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ARS Home » Midwest Area » St. Paul, Minnesota » Plant Science Research » Research » Publications at this Location » Publication #195627


item Russelle, Michael
item Entz, Martin
item Franzluebbers, Alan

Submitted to: Agronomy Journal
Publication Type: Review Article
Publication Acceptance Date: 10/24/2006
Publication Date: 3/1/2007
Citation: Russelle, M.P., Entz, M.H., Franzluebbers, A.J. 2007. Reconsidering integrated crop-livestock systems in North America. Agronomy Journal. 99(2):325-334.

Interpretive Summary:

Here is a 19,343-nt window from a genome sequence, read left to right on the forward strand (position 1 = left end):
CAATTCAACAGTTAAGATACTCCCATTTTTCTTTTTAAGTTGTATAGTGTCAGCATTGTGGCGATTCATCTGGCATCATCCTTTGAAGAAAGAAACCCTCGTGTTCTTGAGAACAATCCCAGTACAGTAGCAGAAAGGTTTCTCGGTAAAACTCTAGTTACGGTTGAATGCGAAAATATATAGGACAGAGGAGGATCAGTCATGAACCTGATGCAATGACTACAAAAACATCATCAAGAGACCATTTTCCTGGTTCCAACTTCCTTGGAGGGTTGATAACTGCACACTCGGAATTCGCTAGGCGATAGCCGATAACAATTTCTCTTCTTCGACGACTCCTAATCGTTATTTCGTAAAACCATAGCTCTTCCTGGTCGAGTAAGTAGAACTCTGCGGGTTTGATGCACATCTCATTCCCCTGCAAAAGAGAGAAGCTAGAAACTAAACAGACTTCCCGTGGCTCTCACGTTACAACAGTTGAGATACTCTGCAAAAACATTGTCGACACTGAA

Technical Abstract: Although integrated crop-livestock systems have been in use globally for millennia, farmers in many industrialized countries have tended toward increased specialization. There is new interest in reintegrating crops and livestock because of concerns about degraded natural resources, profitability and stability of farm income, and long-term sustainability, but also because of increasing regulation of concentrated animal feeding operations. Integrated crop-livestock systems facilitate broader crop species utilization, including perennial and leguminous forages, which can be grown in selected areas of the landscape to achieve multiple benefits. These integrated systems inherently involve the use of manure, which benefits soil condition, fertility, and carbon sequestration. Integration of crops and livestock can occur within the farm or among farms. Both scales of integration rely on farmers' knowledge, motivation, and resources. Despite the numerous benefits that could accrue if farms moved toward on-farm or among-farm integration of crops and livestock, the inherent complexity of these systems constrains their adoption. Furthermore, farmers expect that changes they make in their operations will enhance both the profitability and environmental sustainability of their farms and communities. The combination of system complexity and the potential for public benefit justifies new national research initiatives to overcome these constraints, moving agriculture toward greater profitability and sustainability.